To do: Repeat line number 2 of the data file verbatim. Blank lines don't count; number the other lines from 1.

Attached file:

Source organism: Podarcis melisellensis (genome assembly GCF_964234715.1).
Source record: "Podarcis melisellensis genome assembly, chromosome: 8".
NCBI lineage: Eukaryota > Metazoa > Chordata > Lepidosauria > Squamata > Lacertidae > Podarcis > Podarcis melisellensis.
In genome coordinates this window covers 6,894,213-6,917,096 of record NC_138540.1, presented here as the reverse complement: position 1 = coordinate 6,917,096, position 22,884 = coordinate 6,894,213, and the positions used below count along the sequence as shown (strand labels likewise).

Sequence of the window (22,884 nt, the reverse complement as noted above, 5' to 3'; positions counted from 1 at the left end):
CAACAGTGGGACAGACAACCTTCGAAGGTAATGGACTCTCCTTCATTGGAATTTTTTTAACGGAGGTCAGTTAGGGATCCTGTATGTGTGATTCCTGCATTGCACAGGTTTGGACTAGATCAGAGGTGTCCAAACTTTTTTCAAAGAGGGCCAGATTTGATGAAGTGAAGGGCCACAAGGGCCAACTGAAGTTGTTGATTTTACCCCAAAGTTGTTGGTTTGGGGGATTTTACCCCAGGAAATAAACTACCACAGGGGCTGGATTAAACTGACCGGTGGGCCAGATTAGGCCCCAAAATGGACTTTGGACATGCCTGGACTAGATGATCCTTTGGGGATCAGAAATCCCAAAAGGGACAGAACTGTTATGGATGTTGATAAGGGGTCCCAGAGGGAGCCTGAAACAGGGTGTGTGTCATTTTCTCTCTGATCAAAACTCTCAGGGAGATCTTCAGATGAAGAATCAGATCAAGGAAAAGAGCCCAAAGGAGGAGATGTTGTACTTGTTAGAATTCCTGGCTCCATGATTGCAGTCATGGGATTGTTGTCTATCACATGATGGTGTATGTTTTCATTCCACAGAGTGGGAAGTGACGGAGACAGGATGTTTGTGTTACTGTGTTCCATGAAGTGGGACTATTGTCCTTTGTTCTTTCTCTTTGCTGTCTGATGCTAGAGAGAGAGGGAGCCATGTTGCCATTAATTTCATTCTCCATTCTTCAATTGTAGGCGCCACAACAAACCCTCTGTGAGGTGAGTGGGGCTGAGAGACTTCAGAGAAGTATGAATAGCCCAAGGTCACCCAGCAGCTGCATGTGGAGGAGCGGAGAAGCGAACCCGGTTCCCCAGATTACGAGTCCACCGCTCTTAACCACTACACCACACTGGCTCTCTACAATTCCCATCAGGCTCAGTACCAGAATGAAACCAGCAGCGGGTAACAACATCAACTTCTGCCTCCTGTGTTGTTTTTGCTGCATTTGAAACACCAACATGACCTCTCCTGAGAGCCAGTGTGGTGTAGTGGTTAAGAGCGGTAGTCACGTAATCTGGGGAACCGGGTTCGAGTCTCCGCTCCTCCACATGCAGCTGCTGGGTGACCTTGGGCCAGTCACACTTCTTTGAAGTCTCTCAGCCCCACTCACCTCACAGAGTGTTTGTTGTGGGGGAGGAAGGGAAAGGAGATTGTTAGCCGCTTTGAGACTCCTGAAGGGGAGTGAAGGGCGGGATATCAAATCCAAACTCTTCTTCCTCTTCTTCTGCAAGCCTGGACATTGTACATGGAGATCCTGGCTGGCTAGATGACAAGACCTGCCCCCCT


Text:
Source record: "Podarcis melisellensis genome assembly, chromosome: 8".